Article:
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The Rise Of KUOW And Public Radio In Seattle

Group Health

KUOW recently began its seventh decade on the air in Seattle. All this week we’ve been looking back at the history of radio in the Puget Sound Region. Today, Feliks Banel explores how local public radio has evolved over that last 30 years as a result of changes in commercial radio and the rise of national programming.

In the early 1980s, Seattle was growing and changing. Boeing was still the region’s major employer, but Microsoft and the tech boom were on the horizon. KUOW had been on the air for 30 years and the radio station was evolving, too. Paid staff had replaced student broadcasters and the sound of the station began to change.

Other listener-supported stations around the dial were changing as well. Student DJs next door in the University of Washington's communications building were playing punk and new wave on KCMU. At Pacific Lutheran University, KPLU had dropped classical music in favor of jazz.  

It was one day in late spring 1980 that early-morning KUOW listeners awoke to something new: Bob Edwards and the local debut of National Public Radio’s Morning Edition. The new show was a morning version of All Things Considered, which KUOW had carried since it debuted in 1971. The popularity of the two shows played a big part in KUOW’s growth in the 1980s.

The station’s audience, which had been miniscule in the 1950s and 1960s, was expanding. Arbitron ratings show a leap from 36,000 listeners a week in 1978 to 70,000 in 1980. And listener support through pledge drives was growing, too.
Then in 1983 NPR had a major fiscal crisis and almost went bankrupt. KUOW joined with nearly a hundred other stations around the country to mount a special pledge drive and, with help from listeners, saved NPR.

But it wasn’t just public radio that was changing in the 1980s. Popular national talk radio shows, such as The Larry King Show, and changes in FCC broadcasting rules meant less local news and information on many commercial radio stations.

These changes created a niche for local, listener-supported stations willing to focus on news and information and many, including KUOW, made the leap.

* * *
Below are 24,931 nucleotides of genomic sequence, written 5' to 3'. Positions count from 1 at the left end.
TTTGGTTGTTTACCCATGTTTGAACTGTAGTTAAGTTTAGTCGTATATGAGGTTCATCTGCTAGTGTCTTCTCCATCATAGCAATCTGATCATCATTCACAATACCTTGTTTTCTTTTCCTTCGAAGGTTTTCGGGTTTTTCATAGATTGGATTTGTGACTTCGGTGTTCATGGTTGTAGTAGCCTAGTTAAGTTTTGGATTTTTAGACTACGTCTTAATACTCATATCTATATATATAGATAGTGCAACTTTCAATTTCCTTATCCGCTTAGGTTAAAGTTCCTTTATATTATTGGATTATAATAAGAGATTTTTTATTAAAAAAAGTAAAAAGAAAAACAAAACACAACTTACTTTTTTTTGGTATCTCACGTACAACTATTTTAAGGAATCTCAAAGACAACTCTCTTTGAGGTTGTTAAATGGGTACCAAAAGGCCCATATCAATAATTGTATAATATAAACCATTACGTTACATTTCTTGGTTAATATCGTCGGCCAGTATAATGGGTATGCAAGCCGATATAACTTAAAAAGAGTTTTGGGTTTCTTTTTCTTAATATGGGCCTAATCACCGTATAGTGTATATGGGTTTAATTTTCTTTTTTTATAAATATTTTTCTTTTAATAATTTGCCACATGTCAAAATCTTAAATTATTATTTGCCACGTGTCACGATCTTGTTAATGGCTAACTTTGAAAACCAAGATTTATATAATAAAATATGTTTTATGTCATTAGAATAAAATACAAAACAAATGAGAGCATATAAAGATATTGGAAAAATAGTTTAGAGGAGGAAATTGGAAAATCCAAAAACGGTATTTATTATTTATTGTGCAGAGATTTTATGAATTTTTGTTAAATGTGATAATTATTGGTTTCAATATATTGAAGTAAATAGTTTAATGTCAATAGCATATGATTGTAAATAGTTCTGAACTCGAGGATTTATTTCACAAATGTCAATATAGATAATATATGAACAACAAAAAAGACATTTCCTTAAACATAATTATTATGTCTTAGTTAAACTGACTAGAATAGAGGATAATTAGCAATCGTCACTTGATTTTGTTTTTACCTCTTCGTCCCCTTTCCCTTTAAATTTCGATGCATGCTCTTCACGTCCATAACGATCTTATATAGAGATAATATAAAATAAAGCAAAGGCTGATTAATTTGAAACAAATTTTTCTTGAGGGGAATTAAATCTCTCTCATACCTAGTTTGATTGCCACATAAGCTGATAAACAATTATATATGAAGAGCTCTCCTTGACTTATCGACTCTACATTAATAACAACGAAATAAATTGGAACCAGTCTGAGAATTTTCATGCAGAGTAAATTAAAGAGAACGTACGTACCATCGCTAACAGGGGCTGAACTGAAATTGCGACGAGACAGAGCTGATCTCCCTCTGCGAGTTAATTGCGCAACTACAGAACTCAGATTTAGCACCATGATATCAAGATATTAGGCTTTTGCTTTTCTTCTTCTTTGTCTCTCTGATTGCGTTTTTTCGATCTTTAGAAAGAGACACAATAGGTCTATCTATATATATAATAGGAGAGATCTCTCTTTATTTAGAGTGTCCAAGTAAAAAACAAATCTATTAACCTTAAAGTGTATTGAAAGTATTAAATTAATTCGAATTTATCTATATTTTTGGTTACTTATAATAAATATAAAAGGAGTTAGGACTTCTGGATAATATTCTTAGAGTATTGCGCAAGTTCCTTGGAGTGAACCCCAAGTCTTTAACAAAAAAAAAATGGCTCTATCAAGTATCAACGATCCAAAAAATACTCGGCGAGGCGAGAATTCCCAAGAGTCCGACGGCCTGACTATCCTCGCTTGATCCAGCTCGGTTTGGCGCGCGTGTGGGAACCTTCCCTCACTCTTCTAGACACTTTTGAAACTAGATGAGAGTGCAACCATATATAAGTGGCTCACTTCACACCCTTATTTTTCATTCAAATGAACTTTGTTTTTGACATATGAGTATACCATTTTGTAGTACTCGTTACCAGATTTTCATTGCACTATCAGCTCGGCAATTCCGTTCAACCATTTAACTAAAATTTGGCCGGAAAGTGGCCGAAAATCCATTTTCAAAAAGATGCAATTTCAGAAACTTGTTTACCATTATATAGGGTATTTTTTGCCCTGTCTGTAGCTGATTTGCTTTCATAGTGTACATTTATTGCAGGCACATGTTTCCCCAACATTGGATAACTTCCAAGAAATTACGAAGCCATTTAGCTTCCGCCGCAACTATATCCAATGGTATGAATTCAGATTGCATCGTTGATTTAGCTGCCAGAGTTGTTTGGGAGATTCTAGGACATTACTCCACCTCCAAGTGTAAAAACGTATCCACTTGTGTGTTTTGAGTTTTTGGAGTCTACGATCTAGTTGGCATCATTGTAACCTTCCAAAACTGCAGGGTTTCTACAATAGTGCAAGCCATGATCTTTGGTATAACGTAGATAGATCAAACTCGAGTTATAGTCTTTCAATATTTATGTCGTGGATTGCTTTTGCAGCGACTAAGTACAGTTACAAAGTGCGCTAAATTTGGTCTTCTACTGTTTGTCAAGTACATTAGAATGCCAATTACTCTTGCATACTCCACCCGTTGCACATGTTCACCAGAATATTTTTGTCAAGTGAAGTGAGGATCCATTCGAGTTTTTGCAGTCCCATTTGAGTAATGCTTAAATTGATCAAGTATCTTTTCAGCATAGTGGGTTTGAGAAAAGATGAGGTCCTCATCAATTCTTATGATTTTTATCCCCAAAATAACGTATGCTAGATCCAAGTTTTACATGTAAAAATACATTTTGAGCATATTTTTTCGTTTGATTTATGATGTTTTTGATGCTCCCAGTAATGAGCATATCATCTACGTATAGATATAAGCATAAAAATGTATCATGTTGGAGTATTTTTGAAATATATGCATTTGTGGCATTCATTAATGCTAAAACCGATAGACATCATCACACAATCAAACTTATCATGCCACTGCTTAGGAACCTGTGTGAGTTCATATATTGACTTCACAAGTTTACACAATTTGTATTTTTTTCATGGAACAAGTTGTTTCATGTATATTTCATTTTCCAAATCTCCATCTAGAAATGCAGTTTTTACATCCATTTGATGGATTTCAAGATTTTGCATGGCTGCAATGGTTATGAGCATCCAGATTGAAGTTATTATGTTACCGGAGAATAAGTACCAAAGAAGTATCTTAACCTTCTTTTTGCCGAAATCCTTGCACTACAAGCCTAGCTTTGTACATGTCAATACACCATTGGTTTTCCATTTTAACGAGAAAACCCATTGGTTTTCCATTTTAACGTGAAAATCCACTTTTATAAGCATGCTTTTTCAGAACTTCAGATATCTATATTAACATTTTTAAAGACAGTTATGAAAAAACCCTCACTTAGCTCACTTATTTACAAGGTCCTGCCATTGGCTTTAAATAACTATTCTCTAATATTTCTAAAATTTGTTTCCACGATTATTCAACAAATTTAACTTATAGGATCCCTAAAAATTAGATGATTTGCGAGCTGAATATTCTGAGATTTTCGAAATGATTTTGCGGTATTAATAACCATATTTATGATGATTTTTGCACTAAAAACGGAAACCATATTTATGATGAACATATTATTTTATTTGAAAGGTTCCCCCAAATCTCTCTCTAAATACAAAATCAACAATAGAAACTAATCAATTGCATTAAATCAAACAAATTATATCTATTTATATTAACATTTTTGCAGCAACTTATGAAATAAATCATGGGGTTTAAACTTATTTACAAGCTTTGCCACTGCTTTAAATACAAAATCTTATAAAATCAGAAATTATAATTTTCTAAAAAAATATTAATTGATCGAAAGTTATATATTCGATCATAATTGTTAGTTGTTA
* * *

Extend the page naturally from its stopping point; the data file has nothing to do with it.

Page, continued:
When KUOW broadcast its final symphony in 1995, many local classical music fans were angered by the shift. But over time, ratings grew.

As an NPR affiliate, KUOW was there in the 1990s to interpret for the rest of the country as Seattle momentarily became the center of the pop culture universe. NPR listeners nationwide heard KUOW’s Marcie Sillman reporting on the death of musician Kurt Cobain.

And when public radio really hit its stride as a dominant cultural force in the 1990s, KUOW rode the wave.  Shows like Car Talk and Prairie Home Companion became part of the zeitgeist, with profiles by 60 Minutes and People magazine. Personalities like Nina Totenberg, Ira Glass, and “Click and Clack” became media celebrities.

Along with national programs, KUOW offered its own slate of shows, including Weekday and The Conversation.

In 2000, after a successful capital campaign, KUOW moved from the communications building on the UW campus to new headquarters on University Way. It was an era of sweeping change for the radio industry.  The technology began to shift radically with the introduction of online audio, podcasts and, eventually, smartphone apps.  

But it wasn’t just the technology. The economics shifted, too. The sale of many Seattle commercial stations to national chains all but wiped out local ownership.

But public radio is a little different. Stations like KEXP, KPLU and KUOW are non-commercial, not-for-profit organizations. So while formats have shifted and the devices that listeners use to tune in have changed over the decades, local ownership of public radio is here to stay. And so are the pledge drives.